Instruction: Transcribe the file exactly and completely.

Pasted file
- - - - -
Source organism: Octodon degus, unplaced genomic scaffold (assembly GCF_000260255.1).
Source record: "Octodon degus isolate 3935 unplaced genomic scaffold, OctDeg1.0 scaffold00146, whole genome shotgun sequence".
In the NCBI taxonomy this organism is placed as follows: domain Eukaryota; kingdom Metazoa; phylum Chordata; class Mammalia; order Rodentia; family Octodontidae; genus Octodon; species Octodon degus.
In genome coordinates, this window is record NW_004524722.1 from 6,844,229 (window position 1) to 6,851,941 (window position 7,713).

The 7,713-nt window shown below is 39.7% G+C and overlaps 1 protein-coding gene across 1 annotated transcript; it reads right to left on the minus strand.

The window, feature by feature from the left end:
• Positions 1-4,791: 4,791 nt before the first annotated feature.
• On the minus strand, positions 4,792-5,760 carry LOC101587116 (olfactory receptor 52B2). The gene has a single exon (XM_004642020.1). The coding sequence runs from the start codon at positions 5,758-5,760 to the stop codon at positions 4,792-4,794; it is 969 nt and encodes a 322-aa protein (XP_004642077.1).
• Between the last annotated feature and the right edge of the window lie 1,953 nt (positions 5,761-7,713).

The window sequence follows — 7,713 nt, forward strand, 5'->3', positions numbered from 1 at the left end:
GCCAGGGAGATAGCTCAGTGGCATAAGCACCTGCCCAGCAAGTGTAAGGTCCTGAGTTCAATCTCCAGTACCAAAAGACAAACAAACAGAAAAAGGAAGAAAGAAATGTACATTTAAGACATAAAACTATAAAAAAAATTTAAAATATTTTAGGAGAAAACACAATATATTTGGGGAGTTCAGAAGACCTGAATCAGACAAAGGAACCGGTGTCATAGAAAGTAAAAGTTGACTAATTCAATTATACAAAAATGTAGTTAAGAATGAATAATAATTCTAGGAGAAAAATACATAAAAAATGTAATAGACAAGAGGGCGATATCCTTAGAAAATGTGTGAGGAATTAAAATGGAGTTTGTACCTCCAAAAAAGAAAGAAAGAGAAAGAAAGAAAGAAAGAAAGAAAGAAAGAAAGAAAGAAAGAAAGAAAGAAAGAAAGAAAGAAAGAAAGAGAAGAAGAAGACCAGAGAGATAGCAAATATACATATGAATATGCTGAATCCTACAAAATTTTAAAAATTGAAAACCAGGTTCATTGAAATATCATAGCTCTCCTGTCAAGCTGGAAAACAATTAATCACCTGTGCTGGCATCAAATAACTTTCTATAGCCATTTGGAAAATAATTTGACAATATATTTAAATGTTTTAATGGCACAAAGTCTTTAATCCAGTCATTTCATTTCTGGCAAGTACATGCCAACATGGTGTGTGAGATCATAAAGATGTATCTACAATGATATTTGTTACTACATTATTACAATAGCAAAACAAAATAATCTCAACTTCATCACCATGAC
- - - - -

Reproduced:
Source organism: Octodon degus, unplaced genomic scaffold (assembly GCF_000260255.1).
Source record: "Octodon degus isolate 3935 unplaced genomic scaffold, OctDeg1.0 scaffold00146, whole genome shotgun sequence".
In the NCBI taxonomy this organism is placed as follows: domain Eukaryota; kingdom Metazoa; phylum Chordata; class Mammalia; order Rodentia; family Octodontidae; genus Octodon; species Octodon degus.
In genome coordinates, this window is record NW_004524722.1 from 6,844,229 (window position 1) to 6,851,941 (window position 7,713).

The 7,713-nt window shown below is 39.7% G+C and overlaps 1 protein-coding gene across 1 annotated transcript; it reads right to left on the minus strand.

The window, feature by feature from the left end:
• Positions 1-4,791: 4,791 nt before the first annotated feature.
• On the minus strand, positions 4,792-5,760 carry LOC101587116 (olfactory receptor 52B2). The gene has a single exon (XM_004642020.1). The coding sequence runs from the start codon at positions 5,758-5,760 to the stop codon at positions 4,792-4,794; it is 969 nt and encodes a 322-aa protein (XP_004642077.1).
• Between the last annotated feature and the right edge of the window lie 1,953 nt (positions 5,761-7,713).

The window sequence follows — 7,713 nt, forward strand, 5'->3', positions numbered from 1 at the left end:
GCCAGGGAGATAGCTCAGTGGCATAAGCACCTGCCCAGCAAGTGTAAGGTCCTGAGTTCAATCTCCAGTACCAAAAGACAAACAAACAGAAAAAGGAAGAAAGAAATGTACATTTAAGACATAAAACTATAAAAAAAATTTAAAATATTTTAGGAGAAAACACAATATATTTGGGGAGTTCAGAAGACCTGAATCAGACAAAGGAACCGGTGTCATAGAAAGTAAAAGTTGACTAATTCAATTATACAAAAATGTAGTTAAGAATGAATAATAATTCTAGGAGAAAAATACATAAAAAATGTAATAGACAAGAGGGCGATATCCTTAGAAAATGTGTGAGGAATTAAAATGGAGTTTGTACCTCCAAAAAAGAAAGAAAGAGAAAGAAAGAAAGAAAGAAAGAAAGAAAGAAAGAAAGAAAGAAAGAAAGAAAGAAAGAAAGAAAGAAAGAGAAGAAGAAGACCAGAGAGATAGCAAATATACATATGAATATGCTGAATCCTACAAAATTTTAAAAATTGAAAACCAGGTTCATTGAAATATCATAGCTCTCCTGTCAAGCTGGAAAACAATTAATCACCTGTGCTGGCATCAAATAACTTTCTATAGCCATTTGGAAAATAATTTGACAATATATTTAAATGTTTTAATGGCACAAAGTCTTTAATCCAGTCATTTCATTTCTGGCAAGTACATGCCAACATGGTGTGTGAGATCATAAAGATGTATCTACAATGATATTTGTTACTACATTATTACAATAGCAAAACAAAATAATCTCAACTTCATCACCATGAC